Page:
Tea Partiers: You got rolled. Sucks to be you. Really though, you can’t be surprised: your political philosophy is equal parts nihilism and ignorance, wrapped up in the petty attitude of a spoiled five year-old. Pretty much get used to being rolled any time the grownups decide to actually cut a deal.

Deficit Hawks: If you truly, honestly, wholeheartedly believe that the most important problem facing the country is the deficit, then you should not like this deal. In a previous blog post I explained the four deficits that this country faces; the current deal does nothing to address any of them. The revenue raised by expiring the Bush tax cuts on income above 400k/450k (about $600bn over 10 years) was roughly offset by extending various other tax cuts, as well as emergency unemployment benefits. Of course if you truly, wholeheartedly believe that the most important problem facing the country is the deficit, then you should have been in favor of all of the Bush-era tax cuts expiring. For some reason very few people fall into this camp.

Unemployment Hawk: If you truly, honestly, wholeheartedly believe that the most important problem facing this country is long-term unemployment, then you should not like this deal. While the deepest austerity measures were either averted (expiration of all Bush tax cuts) or delayed (sequestration), and while emergency unemployment benefits were extended for another year, the payroll tax holiday was allowed to expire. This represents a 2% tax increase for pretty much everyone. Estimates are that this will reduce GDP by about 0.5% over the next year, slowing the already slow pace of recovery and thus the rate at which the unemployed return to work.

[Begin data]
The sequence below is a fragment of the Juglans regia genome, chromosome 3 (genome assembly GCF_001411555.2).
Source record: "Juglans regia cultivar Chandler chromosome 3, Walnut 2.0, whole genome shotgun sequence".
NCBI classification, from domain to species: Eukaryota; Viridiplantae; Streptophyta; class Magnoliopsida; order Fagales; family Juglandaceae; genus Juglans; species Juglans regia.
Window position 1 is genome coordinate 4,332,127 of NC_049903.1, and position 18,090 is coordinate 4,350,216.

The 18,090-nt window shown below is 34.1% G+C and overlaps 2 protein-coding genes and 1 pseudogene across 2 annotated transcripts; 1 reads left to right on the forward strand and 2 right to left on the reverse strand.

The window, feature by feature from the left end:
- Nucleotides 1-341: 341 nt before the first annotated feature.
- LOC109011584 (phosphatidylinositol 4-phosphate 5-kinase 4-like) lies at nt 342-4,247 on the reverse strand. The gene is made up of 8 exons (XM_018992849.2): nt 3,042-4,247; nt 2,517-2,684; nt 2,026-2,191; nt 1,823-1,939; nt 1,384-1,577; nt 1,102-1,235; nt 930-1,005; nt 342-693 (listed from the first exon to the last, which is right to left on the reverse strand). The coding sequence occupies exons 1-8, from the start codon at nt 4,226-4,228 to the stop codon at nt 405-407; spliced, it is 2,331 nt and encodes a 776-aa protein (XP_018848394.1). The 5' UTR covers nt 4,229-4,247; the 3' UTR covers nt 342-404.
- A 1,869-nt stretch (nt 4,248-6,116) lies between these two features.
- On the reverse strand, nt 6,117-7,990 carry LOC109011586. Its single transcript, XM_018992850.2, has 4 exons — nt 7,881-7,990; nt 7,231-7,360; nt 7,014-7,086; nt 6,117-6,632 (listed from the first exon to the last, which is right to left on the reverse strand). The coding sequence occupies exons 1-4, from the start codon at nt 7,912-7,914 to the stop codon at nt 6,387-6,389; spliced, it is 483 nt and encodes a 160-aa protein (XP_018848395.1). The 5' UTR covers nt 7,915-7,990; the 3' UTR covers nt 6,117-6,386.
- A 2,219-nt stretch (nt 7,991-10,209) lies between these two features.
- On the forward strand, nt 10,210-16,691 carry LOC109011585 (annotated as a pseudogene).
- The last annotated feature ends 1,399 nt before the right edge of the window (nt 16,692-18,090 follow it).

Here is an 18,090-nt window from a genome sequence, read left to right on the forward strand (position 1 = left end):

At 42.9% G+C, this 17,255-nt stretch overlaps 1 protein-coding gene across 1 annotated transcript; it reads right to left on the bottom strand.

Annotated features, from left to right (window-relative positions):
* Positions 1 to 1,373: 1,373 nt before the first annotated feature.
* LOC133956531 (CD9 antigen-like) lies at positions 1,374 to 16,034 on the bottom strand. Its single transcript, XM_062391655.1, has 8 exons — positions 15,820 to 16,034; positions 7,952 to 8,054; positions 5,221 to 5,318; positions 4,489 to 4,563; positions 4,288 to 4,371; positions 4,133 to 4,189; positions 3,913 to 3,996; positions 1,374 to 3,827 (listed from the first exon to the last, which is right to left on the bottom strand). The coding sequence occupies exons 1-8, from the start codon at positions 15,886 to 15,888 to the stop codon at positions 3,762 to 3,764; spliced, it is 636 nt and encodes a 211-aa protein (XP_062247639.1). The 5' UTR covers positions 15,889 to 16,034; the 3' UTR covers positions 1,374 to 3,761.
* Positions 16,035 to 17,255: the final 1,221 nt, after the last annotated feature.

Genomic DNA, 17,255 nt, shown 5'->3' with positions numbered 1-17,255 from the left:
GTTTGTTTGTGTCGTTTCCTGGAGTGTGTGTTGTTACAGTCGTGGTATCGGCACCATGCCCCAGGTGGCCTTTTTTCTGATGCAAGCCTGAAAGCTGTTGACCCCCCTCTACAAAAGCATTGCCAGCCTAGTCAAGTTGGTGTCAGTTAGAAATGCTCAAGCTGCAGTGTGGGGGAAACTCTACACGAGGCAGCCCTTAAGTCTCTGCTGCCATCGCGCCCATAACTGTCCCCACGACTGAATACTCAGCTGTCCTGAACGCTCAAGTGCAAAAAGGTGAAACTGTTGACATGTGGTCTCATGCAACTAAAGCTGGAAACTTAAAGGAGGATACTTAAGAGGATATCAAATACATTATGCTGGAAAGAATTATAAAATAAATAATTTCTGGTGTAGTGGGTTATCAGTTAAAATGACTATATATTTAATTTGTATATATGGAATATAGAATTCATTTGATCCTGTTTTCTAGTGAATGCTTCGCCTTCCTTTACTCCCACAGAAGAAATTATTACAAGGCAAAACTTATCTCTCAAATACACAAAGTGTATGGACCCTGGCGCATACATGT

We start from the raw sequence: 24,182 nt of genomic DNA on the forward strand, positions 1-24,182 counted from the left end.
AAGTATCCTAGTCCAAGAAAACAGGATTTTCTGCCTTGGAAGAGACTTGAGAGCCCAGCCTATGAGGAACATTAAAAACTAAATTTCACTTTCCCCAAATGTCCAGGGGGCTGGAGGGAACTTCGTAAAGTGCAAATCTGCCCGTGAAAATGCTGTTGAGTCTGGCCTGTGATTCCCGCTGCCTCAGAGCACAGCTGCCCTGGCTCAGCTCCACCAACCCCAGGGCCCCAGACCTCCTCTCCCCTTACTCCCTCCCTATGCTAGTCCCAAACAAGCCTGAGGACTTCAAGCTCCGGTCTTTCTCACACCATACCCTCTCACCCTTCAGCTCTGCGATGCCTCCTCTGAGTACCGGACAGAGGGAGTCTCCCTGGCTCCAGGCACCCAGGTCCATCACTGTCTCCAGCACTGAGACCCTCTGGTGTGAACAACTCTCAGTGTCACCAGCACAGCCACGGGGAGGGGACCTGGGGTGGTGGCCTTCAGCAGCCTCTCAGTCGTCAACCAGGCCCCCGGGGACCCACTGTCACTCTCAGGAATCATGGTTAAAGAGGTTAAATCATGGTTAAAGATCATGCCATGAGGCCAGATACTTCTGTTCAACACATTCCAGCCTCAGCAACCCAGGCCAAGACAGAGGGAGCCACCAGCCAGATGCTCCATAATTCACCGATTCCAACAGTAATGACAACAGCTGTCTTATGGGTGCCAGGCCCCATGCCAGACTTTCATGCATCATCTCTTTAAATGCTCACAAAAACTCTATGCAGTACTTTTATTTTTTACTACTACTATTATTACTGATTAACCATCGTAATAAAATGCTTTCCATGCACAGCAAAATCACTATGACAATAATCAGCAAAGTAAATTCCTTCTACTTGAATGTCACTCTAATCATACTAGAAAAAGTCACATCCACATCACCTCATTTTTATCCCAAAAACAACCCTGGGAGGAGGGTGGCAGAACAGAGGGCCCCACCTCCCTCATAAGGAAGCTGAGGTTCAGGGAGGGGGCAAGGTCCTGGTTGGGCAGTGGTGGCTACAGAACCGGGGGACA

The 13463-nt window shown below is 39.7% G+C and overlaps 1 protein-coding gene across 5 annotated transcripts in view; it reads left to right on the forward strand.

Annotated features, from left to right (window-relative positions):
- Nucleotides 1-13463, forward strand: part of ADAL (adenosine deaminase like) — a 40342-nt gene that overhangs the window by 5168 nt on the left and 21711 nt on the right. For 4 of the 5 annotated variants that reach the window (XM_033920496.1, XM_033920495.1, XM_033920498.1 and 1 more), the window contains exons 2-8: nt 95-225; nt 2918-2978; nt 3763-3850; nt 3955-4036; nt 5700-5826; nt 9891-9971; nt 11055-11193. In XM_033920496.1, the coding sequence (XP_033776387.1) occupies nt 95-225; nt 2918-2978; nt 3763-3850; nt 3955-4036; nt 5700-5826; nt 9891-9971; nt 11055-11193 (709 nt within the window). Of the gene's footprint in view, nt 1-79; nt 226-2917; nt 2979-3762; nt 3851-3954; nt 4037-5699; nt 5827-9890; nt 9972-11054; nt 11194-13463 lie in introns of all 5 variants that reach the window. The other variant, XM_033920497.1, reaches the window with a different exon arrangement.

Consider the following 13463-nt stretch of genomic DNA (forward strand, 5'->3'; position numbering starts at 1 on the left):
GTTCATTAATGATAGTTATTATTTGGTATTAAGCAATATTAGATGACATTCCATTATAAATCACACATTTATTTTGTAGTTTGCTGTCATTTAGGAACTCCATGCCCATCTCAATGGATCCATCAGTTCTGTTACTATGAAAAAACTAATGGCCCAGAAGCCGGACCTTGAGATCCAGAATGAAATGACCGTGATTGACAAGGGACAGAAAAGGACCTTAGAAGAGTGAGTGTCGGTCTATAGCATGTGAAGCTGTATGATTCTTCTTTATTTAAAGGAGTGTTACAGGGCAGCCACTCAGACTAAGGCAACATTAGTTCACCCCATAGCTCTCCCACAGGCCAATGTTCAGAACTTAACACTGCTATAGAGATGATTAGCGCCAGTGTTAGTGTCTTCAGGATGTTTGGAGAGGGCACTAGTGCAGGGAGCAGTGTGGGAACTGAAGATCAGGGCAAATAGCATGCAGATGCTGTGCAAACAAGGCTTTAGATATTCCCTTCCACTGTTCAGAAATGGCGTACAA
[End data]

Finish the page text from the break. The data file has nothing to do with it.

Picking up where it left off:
Liberal: This deal is a mixed bag. On one hand, the GOP lost on revenue. On the other hand, the vast majority of the Bush tax cuts are now permanent and there’s bipartisan consensus that taxes shouldn’t be raised on anyone who isn’t rich. Furthermore, from a strategic point of view the GOP has successfully stripped the President of his most powerful cards (taxes). Two major battles loom in the next three months: the debt ceiling, and sequestration. The President says that sequestration must be replaced with an equal mix of revenue and cuts, and that he won’t allow the GOP to demand cuts in exchange for raising the debt ceiling. I do not think there is any reason to believe him on either at this point; the GOP has a much stronger position. Which means that while they lost a tactical engagement here, they are making progress toward their broader goal.